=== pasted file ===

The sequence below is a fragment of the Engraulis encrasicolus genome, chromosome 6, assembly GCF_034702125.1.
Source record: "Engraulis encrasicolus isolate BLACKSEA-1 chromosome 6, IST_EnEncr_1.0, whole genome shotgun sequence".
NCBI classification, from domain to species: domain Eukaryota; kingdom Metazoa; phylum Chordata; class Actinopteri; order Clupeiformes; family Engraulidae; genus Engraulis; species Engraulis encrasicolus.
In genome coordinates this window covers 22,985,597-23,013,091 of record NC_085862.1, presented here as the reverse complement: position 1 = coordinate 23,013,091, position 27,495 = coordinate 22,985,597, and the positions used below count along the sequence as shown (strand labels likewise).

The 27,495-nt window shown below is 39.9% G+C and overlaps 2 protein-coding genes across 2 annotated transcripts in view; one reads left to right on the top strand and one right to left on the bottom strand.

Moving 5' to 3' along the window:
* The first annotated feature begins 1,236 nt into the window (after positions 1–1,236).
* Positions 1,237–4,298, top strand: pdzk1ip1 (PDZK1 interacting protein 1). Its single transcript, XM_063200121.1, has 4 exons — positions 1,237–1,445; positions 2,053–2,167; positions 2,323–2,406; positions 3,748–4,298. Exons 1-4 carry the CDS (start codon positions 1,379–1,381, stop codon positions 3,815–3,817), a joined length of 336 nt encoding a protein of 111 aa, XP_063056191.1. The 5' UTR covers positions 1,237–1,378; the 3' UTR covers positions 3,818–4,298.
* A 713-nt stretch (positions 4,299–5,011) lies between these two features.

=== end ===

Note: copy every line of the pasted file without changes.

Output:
The sequence below is a fragment of the Engraulis encrasicolus genome, chromosome 6, assembly GCF_034702125.1.
Source record: "Engraulis encrasicolus isolate BLACKSEA-1 chromosome 6, IST_EnEncr_1.0, whole genome shotgun sequence".
NCBI classification, from domain to species: domain Eukaryota; kingdom Metazoa; phylum Chordata; class Actinopteri; order Clupeiformes; family Engraulidae; genus Engraulis; species Engraulis encrasicolus.
In genome coordinates this window covers 22,985,597-23,013,091 of record NC_085862.1, presented here as the reverse complement: position 1 = coordinate 23,013,091, position 27,495 = coordinate 22,985,597, and the positions used below count along the sequence as shown (strand labels likewise).

The 27,495-nt window shown below is 39.9% G+C and overlaps 2 protein-coding genes across 2 annotated transcripts in view; one reads left to right on the top strand and one right to left on the bottom strand.

Moving 5' to 3' along the window:
* The first annotated feature begins 1,236 nt into the window (after positions 1–1,236).
* Positions 1,237–4,298, top strand: pdzk1ip1 (PDZK1 interacting protein 1). Its single transcript, XM_063200121.1, has 4 exons — positions 1,237–1,445; positions 2,053–2,167; positions 2,323–2,406; positions 3,748–4,298. Exons 1-4 carry the CDS (start codon positions 1,379–1,381, stop codon positions 3,815–3,817), a joined length of 336 nt encoding a protein of 111 aa, XP_063056191.1. The 5' UTR covers positions 1,237–1,378; the 3' UTR covers positions 3,818–4,298.
* A 713-nt stretch (positions 4,299–5,011) lies between these two features.